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LifestyleColumnistsJessica Damiano

Troubleshooting tomato hornworms along with nonblooming daylilies, zucchini

A tomato hornworm munches tomatoes in Tom Smith's

A tomato hornworm munches tomatoes in Tom Smith's Jamesport garden. Credit: Tom Smith

DEAR JESSICA: Something had been eating my ripe tomatoes that I have in pots on my deck, and today I finally caught what it is. This "worm" is about three inches long, and you can see what it's doing to one of the tomatoes behind it. Do you have any idea what this thing is, and what I can do to stop it, and others, from eating my tomatoes? — Tom Smith, Jamesport

DEAR TOM: That's a tomato hornworm. They typically feast on leaves and stems, but as the season winds down, they munch on fruit as well. It is easily identified by its large size (often 3 to 4 inches long), the tell-tale V-shaped markings along its side and namesake black horn. Moths overwinter in the soil, emerge in spring, mate, lay eggs and grow, then go into the soil to pupate and repeat the cycle. The easiest and most effective way to evacuate your uninvited guests would be to pick them off by hand and drop them in a bucket of soapy water. If you've got a full-on infestation that makes handpicking impractical, apply bT, a natural bacteria, according to package directions. If you find your hornworms are covered in small white blobs, however, leave them be: Those would be eggs of the parasitic braconid wasp, which will do the killing for you when they hatch. They'll take care of a bunch of other pests, as well.

DEAR JESSICA: Can you tell me why my daylilies only bloom in June, and the rest of the summer I only have green buds and maybe five blooms at a time? This happens every year. — Mary Dunphy, Amityville

DEAR MARY: There's nothing wrong with your daylilies, and those green things aren't buds. They're seed pods, which the plant produces when the flowers fade. Not all daylily varieties are repeat bloomers, and it appears you have June-blooming plants. The fact that you do see a few flowers later in the season, however, means you might get a bit more if you snap off the faded flowers from their base right after they bloom. This will prevent the production of seed pods and allow the plants to direct their energy into a possible repeat bloom instead of seed production.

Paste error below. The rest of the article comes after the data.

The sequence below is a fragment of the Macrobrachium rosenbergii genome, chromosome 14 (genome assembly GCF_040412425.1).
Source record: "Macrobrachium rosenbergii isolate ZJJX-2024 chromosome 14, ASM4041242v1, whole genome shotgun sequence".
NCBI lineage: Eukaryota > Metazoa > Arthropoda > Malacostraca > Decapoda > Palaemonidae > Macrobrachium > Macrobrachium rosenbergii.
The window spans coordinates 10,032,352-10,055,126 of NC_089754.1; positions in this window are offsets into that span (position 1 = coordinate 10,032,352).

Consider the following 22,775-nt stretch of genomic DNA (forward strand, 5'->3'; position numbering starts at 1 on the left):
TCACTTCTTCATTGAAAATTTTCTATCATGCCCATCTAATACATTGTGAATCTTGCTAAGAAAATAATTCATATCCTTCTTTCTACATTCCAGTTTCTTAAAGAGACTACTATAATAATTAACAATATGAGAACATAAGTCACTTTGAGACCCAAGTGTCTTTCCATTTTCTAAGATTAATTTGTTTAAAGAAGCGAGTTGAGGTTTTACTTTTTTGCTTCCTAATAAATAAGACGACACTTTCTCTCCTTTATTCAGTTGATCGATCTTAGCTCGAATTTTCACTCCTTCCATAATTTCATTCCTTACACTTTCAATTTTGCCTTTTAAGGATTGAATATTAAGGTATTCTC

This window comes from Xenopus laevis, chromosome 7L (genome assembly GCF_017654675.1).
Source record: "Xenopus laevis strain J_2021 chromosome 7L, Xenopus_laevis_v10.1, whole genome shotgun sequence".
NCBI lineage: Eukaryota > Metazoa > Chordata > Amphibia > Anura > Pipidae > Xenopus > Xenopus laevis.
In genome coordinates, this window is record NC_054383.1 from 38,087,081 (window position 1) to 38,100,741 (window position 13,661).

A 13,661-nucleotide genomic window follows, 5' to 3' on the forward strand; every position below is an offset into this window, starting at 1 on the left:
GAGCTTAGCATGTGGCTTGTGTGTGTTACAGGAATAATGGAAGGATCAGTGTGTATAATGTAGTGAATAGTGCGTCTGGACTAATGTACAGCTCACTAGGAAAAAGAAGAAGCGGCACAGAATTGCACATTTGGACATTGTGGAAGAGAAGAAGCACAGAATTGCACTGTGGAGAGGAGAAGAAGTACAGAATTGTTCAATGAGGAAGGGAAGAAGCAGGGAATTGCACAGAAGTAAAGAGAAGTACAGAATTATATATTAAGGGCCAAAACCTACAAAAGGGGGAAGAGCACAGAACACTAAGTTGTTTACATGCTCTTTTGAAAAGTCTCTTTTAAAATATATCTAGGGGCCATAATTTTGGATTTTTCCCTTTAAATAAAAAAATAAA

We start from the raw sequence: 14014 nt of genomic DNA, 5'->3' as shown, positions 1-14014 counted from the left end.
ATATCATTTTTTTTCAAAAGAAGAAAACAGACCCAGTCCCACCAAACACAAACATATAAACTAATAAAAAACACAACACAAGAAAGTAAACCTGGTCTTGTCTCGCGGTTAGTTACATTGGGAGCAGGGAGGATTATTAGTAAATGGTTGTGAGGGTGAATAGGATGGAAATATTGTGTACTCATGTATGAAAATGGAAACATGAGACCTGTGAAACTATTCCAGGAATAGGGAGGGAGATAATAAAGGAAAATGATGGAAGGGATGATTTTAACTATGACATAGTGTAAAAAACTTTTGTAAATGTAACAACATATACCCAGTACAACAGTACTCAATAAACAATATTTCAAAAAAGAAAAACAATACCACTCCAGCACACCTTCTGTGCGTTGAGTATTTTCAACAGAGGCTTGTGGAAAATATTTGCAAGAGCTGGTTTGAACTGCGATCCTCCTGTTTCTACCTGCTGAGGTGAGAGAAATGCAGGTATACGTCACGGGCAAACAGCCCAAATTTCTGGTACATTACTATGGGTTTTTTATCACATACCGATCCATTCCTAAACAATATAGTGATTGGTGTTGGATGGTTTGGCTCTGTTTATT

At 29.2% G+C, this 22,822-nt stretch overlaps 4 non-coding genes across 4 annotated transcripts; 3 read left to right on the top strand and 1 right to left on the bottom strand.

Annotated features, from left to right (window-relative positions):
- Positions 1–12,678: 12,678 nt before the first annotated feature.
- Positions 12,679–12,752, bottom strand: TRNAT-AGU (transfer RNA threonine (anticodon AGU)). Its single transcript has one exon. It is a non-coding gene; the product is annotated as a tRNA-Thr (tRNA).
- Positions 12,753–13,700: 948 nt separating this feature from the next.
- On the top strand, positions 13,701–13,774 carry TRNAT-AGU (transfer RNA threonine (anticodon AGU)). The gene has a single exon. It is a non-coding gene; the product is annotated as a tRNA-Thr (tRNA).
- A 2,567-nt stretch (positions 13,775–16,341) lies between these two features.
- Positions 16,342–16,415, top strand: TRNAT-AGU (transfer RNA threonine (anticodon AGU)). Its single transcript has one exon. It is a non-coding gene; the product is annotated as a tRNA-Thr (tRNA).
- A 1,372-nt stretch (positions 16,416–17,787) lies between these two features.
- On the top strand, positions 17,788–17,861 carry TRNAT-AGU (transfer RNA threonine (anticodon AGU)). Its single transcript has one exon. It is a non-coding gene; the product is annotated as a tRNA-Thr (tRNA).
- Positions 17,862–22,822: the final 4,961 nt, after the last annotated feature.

DEAR JESSICA: Do you have any idea why I am only getting flowers from my zucchini plants this year? I haven't had one zucchini grow. Not that I am complaining too much since I love cooking and eating the flowers, but I would like to make some zucchini dishes, too! Someone said I had to pollinate the flowers myself, but I never had to do that before. Any ideas? — Dianne Guarino, Centerport 

DEAR DIANNE: It could be poor pollination, but what concerns me is that you mentioned eating the zucchini flowers, which I enjoy, as well. But I'm wondering if you might be removing and cooking female flowers — or removing too many males before they pollinate the females. You can easily identify the male flowers by their skinny stem. They usually precede the emergence of female flowers by about a day, and the females have a swollen mass at their stem base that resembles a small fruit, because that's exactly what it is. You should wait until the male flowers fully open before collecting them, and when you do, snip them off at their base, leaving a bit of stem on the plant. Also be sure to leave a few male flowers to pollinate all the females on the plant.

That said, if you're removing flowers correctly, there could a couple other reasons for your fruitless plants. Zucchini require about an inch of water per week, so be sure they are getting that (be careful not to overwater). They also need fertilizer, so apply a high-nitrogen product, such as 46-0-0- or 27-3-3 to soil, when plants are fully established.

Sometimes, however, pollination can be to blame. To hand-pollinate, tap a small paintbrush or cotton swab on the yellow pollen in the center of a male flower and then touch the same paintbrush to the center of a female flower.

If your garden isn't attracting enough pollinators, consider planting flowers they prefer, such as lavender, cosmos, nasturtiums, penstemon, sunflowers, bee balm, milkweed, dill and zinnia. Aim for a variety of colors and heights when selecting flowers, and include early-, mid- and late-blooming plants. If you plant them, they will come.

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